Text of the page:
0
We're unable to sign you in at this time. Please try again in a few minutes.
Retry
We were able to sign you in, but your subscription(s) could not be found. Please try again in a few minutes.
Retry
There may be a problem with your account. Please contact the AMA Service Center to resolve this issue.
Contact the AMA Service Center:
Telephone: 1 (800) 262-2350 or 1 (312) 670-7827  *   Email: subscriptions@jamanetwork.com
Error Message ......
Original Investigation |

Suprastomal Cutaneous Monitoring Paddle for Free Flap Reconstruction of Laryngopharyngectomy Defects

Peter C. Revenaugh, MD1; Heather H. Waters, MD1; Joseph Scharpf, MD1; P. Daniel Knott, MD2; Michael A. Fritz, MD1
[+] Author Affiliations
1Head and Neck Institute, Cleveland Clinic, Cleveland, Ohio
2Department of Otolaryngology, UCSF Medical Center, San Francisco, California
JAMA Facial Plast Surg. 2013;15(4):287-291. doi:10.1001/jamafacial.2013.845.
Text Size: A A A
Published online

Importance  Method of direct clinical monitoring of tissue perfusion in free tissue reconstruction of pharyngeal defects.

Objective  To describe a novel and effective method of incorporating a cutaneous skin paddle into laryngopharyngectomy reconstruction for direct clinical monitoring of anterolateral thigh free flaps.

Design  Retrospective review of pharyngoesophageal reconstruction for laryngopharyngectomy defects performed between August 1, 2008, and March 1, 2011, using the anterolateral thigh flap.

Setting  Tertiary care academic medical center.

Participants  Consecutive patients undergoing laryngopharyngectomy where free tissue transfer is indicated.

Interventions  Anterolateral thigh free flap reconstruction with suprastomal cutaneous monitoring paddle.

Main Outcome Measures  Postoperative complications, including flap failure, fistula, and stricture. Postoperative functional outcomes of swallowing and vocal capability were also measured.

Results  Twenty-one patients (mean age, 62.2 years; range, 39-81 years) underwent total laryngectomy with near-total or total pharyngectomy and immediate reconstruction with an anterolateral thigh free flap. The reconstructions included a cutaneous monitor paddle distal to the pharyngoesophageal anastomosis. Twenty patients were treated for squamous cell carcinoma and received either adjuvant or neoadjuvant radiation therapy. There were no partial or total flap losses. A late pharyngocutaneous fistula occurred at 6 weeks in 1 patient (5%), requiring exploration, and anastomotic stricture occurred in 4 patients (19%). All patients except 1 were able to swallow solid foods at a mean follow-up of 11.1 months. Nineteen patients (90%) underwent tracheoesophageal puncture and attained an intelligible voice. One patient (5%) had stomal stenosis requiring surgical management.

Conclusions and Relevance  The suprastomal cutaneous monitoring paddle enables direct monitoring of an otherwise buried reconstructive flap. This method allows direct clinical observation for microvascular compromise without a need for further procedures and without any increase in morbidity or compromise of speech and swallow functions.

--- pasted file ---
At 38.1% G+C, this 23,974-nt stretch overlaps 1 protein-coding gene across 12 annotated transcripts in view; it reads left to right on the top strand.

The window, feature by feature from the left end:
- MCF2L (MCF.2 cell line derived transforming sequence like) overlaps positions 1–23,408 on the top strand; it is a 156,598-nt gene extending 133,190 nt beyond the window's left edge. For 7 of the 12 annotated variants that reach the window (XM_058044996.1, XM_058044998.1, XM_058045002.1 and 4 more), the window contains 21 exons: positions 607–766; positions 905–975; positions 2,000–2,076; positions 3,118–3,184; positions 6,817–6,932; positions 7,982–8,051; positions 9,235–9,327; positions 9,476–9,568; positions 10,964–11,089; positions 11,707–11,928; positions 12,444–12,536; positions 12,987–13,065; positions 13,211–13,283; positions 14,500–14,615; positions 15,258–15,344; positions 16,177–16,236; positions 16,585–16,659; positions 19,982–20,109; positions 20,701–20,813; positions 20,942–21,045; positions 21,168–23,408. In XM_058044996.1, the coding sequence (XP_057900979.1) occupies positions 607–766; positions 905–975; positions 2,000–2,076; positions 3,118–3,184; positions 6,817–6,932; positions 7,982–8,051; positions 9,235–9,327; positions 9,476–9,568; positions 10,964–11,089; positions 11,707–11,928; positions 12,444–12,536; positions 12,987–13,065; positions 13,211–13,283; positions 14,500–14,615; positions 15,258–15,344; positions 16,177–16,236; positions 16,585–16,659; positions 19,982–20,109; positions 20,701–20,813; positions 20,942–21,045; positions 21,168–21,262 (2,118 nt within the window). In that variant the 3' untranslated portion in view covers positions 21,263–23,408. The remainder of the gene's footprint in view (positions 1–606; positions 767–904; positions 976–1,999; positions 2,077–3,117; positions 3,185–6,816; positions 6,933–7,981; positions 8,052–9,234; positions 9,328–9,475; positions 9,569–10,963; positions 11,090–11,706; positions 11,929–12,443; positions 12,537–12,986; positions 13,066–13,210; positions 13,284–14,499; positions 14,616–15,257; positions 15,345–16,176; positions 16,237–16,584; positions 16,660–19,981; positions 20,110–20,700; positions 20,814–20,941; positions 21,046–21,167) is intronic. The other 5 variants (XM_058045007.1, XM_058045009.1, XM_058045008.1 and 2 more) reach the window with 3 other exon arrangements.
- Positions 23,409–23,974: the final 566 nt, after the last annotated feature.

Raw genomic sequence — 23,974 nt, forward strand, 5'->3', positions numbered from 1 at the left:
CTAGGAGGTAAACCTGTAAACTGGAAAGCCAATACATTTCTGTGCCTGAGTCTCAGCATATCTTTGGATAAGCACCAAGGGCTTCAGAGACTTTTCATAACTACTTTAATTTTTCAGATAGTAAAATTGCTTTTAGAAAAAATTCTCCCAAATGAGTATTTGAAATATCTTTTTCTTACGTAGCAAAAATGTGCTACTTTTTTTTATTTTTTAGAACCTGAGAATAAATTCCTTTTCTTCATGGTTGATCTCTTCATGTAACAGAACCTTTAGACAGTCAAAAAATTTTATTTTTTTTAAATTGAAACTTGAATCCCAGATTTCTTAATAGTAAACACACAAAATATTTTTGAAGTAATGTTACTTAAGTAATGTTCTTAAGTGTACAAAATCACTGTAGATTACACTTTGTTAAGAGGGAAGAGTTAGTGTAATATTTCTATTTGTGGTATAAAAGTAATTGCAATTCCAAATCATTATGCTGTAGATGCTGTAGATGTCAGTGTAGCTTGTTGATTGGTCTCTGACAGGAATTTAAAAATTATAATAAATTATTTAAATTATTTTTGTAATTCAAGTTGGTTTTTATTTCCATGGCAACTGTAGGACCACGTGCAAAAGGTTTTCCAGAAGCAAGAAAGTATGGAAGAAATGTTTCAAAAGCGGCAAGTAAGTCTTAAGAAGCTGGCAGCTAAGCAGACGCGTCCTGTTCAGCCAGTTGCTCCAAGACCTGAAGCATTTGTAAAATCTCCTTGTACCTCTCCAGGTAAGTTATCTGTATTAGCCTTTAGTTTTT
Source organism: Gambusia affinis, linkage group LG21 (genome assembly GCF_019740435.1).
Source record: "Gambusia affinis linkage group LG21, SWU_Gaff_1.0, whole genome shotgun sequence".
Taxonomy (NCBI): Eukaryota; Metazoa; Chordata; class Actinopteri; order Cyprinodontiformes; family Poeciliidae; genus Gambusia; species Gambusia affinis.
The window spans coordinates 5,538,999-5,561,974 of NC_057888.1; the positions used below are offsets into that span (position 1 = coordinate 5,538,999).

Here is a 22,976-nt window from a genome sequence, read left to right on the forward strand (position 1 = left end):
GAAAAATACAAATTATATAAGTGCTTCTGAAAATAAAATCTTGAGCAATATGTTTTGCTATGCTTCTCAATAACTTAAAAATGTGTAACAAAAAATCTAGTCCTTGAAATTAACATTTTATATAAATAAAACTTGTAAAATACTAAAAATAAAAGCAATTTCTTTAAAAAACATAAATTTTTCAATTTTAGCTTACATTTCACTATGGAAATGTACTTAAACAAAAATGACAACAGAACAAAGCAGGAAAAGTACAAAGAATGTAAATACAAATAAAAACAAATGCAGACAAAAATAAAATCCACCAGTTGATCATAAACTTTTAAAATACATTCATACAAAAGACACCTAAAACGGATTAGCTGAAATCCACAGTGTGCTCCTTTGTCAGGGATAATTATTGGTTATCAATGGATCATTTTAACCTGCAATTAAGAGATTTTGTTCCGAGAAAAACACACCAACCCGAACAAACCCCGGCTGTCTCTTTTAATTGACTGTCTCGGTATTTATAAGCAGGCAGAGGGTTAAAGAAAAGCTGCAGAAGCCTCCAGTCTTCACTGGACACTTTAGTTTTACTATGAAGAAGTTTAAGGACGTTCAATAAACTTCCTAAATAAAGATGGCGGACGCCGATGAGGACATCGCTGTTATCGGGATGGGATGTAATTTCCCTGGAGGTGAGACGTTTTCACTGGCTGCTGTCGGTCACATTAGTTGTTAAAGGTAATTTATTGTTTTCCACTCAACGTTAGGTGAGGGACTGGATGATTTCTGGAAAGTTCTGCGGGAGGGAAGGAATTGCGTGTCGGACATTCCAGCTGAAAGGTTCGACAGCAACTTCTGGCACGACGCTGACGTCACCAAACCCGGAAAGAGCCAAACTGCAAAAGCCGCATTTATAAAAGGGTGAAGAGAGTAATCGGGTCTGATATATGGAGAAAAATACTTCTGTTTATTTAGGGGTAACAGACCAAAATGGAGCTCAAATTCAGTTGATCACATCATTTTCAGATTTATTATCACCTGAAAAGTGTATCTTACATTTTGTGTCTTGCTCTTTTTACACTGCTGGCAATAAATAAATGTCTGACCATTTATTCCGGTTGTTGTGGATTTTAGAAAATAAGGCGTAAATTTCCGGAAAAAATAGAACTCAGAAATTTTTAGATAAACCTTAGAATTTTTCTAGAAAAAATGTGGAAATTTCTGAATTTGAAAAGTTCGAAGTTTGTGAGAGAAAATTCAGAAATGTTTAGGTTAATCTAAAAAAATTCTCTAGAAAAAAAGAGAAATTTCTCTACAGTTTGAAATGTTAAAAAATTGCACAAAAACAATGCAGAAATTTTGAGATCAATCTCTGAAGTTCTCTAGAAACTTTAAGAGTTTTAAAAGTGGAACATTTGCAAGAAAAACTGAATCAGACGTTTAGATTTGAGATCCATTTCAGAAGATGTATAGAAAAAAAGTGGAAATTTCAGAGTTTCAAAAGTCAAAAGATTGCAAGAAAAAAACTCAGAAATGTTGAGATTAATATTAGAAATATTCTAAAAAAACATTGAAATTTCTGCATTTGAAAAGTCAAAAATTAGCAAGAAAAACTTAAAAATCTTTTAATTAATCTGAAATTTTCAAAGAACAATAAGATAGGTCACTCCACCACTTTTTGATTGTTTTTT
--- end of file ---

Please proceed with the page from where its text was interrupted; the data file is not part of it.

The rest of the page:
Level of Evidence  4.

Figures in this Article

Sign in

Create a free personal account to sign up for alerts, share articles, and more.

Purchase Options

• Buy this article
• Subscribe to the journal

Figures

Place holder to copy figure label and caption
Figure 1.
Anterolateral thigh Flap With Deepithelialized Portion (Arrow) And Monitoring Paddle (Arrowhead)
Graphic Jump Location
Place holder to copy figure label and caption
Figure 2.
Insertion of the Suprastomal Cutaneous Monitoring Paddle
Graphic Jump Location
Place holder to copy figure label and caption
Figure 3.
Postoperative Result With Skin Suprastomal Cutaneous Monitoring Paddle
Graphic Jump Location

Tables

References

Correspondence

CME
Meets CME requirements for:
Browse CME for all U.S. States
Accreditation Information
The American Medical Association is accredited by the Accreditation Council for Continuing Medical Education to provide continuing medical education for physicians. The AMA designates this journal-based CME activity for a maximum of 1 AMA PRA Category 1 CreditTM per course. Physicians should claim only the credit commensurate with the extent of their participation in the activity. Physicians who complete the CME course and score at least 80% correct on the quiz are eligible for AMA PRA Category 1 CreditTM.
Note: You must get at least of the answers correct to pass this quiz.
You have not filled in all the answers to complete this quiz
The following questions were not answered:
Sorry, you have unsuccessfully completed this CME quiz with a score of
The following questions were not answered correctly:
Commitment to Change (optional):
Indicate what change(s) you will implement in your practice, if any, based on this CME course.
Your quiz results:
The filled radio buttons indicate your responses. The preferred responses are highlighted
For CME Course: A Proposed Model for Initial Assessment and Management of Acute Heart Failure Syndromes
Indicate what changes(s) you will implement in your practice, if any, based on this CME course.
NOTE:
Citing articles are presented as examples only. In non-demo SCM6 implementation, integration with CrossRef’s "Cited By" API will populate this tab (http://www.crossref.org/citedby.html).
Submit a Comment

Multimedia

Some tools below are only available to our subscribers or users with an online account.

Sign in

Create a free personal account to sign up for alerts, share articles, and more.

Purchase Options

• Buy this article
• Subscribe to the journal

Related Content

Customize your page view by dragging & repositioning the boxes below.

Articles Related By Topic
Related Topics
PubMed Articles
Jobs
brightcove.createExperiences();